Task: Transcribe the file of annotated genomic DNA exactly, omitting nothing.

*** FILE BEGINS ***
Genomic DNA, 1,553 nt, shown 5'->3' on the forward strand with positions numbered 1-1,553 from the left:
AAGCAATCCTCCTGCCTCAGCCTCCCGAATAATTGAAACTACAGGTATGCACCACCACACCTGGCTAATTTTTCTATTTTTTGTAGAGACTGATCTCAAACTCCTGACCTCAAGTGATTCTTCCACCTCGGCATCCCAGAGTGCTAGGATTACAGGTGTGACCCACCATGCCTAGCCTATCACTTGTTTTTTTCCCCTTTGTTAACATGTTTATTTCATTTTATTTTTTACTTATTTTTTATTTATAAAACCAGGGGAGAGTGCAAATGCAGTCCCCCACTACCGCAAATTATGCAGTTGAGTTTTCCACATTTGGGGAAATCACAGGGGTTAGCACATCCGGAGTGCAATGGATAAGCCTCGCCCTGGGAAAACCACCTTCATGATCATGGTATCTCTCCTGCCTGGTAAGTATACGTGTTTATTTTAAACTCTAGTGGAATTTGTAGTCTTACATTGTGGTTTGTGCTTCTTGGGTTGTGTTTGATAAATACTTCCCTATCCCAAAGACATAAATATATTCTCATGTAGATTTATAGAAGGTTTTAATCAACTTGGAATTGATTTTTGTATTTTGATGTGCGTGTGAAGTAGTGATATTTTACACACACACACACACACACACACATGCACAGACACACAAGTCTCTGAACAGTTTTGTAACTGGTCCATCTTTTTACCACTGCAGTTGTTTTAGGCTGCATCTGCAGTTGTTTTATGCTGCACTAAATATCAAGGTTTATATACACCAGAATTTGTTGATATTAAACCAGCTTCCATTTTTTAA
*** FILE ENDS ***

Genomic DNA, 1,553 nt, shown 5'->3' on the forward strand with positions numbered 1-1,553 from the left:
AAGCAATCCTCCTGCCTCAGCCTCCCGAATAATTGAAACTACAGGTATGCACCACCACACCTGGCTAATTTTTCTATTTTTTGTAGAGACTGATCTCAAACTCCTGACCTCAAGTGATTCTTCCACCTCGGCATCCCAGAGTGCTAGGATTACAGGTGTGACCCACCATGCCTAGCCTATCACTTGTTTTTTTCCCCTTTGTTAACATGTTTATTTCATTTTATTTTTTACTTATTTTTTATTTATAAAACCAGGGGAGAGTGCAAATGCAGTCCCCCACTACCGCAAATTATGCAGTTGAGTTTTCCACATTTGGGGAAATCACAGGGGTTAGCACATCCGGAGTGCAATGGATAAGCCTCGCCCTGGGAAAACCACCTTCATGATCATGGTATCTCTCCTGCCTGGTAAGTATACGTGTTTATTTTAAACTCTAGTGGAATTTGTAGTCTTACATTGTGGTTTGTGCTTCTTGGGTTGTGTTTGATAAATACTTCCCTATCCCAAAGACATAAATATATTCTCATGTAGATTTATAGAAGGTTTTAATCAACTTGGAATTGATTTTTGTATTTTGATGTGCGTGTGAAGTAGTGATATTTTACACACACACACACACACACACACATGCACAGACACACAAGTCTCTGAACAGTTTTGTAACTGGTCCATCTTTTTACCACTGCAGTTGTTTTAGGCTGCATCTGCAGTTGTTTTATGCTGCACTAAATATCAAGGTTTATATACACCAGAATTTGTTGATATTAAACCAGCTTCCATTTTTTAA